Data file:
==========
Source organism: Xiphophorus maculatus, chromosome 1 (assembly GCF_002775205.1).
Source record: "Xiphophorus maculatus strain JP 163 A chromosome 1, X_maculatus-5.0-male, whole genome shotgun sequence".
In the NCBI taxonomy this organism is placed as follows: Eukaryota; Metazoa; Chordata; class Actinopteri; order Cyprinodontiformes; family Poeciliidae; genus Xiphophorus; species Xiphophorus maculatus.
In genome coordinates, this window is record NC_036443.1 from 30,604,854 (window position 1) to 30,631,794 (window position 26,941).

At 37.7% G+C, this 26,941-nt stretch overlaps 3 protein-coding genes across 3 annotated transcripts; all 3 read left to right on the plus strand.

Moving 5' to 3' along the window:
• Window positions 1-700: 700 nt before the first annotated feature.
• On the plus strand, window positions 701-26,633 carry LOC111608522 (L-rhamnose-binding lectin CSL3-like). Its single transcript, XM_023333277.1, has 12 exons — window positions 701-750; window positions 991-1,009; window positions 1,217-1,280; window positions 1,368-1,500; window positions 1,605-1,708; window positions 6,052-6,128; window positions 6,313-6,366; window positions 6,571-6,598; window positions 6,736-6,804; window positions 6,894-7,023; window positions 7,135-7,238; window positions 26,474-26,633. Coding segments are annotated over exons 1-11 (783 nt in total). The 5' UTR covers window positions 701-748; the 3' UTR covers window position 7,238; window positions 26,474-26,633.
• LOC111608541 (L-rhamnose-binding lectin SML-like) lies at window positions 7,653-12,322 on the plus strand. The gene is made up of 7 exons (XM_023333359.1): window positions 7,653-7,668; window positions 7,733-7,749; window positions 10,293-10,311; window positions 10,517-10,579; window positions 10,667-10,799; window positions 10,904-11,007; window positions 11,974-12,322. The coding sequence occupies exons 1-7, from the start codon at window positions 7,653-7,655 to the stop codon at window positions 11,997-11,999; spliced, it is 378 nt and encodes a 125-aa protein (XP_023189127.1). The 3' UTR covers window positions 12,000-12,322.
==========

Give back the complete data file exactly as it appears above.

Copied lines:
Source organism: Xiphophorus maculatus, chromosome 1 (assembly GCF_002775205.1).
Source record: "Xiphophorus maculatus strain JP 163 A chromosome 1, X_maculatus-5.0-male, whole genome shotgun sequence".
In the NCBI taxonomy this organism is placed as follows: Eukaryota; Metazoa; Chordata; class Actinopteri; order Cyprinodontiformes; family Poeciliidae; genus Xiphophorus; species Xiphophorus maculatus.
In genome coordinates, this window is record NC_036443.1 from 30,604,854 (window position 1) to 30,631,794 (window position 26,941).

At 37.7% G+C, this 26,941-nt stretch overlaps 3 protein-coding genes across 3 annotated transcripts; all 3 read left to right on the plus strand.

Moving 5' to 3' along the window:
• Window positions 1-700: 700 nt before the first annotated feature.
• On the plus strand, window positions 701-26,633 carry LOC111608522 (L-rhamnose-binding lectin CSL3-like). Its single transcript, XM_023333277.1, has 12 exons — window positions 701-750; window positions 991-1,009; window positions 1,217-1,280; window positions 1,368-1,500; window positions 1,605-1,708; window positions 6,052-6,128; window positions 6,313-6,366; window positions 6,571-6,598; window positions 6,736-6,804; window positions 6,894-7,023; window positions 7,135-7,238; window positions 26,474-26,633. Coding segments are annotated over exons 1-11 (783 nt in total). The 5' UTR covers window positions 701-748; the 3' UTR covers window position 7,238; window positions 26,474-26,633.
• LOC111608541 (L-rhamnose-binding lectin SML-like) lies at window positions 7,653-12,322 on the plus strand. The gene is made up of 7 exons (XM_023333359.1): window positions 7,653-7,668; window positions 7,733-7,749; window positions 10,293-10,311; window positions 10,517-10,579; window positions 10,667-10,799; window positions 10,904-11,007; window positions 11,974-12,322. The coding sequence occupies exons 1-7, from the start codon at window positions 7,653-7,655 to the stop codon at window positions 11,997-11,999; spliced, it is 378 nt and encodes a 125-aa protein (XP_023189127.1). The 3' UTR covers window positions 12,000-12,322.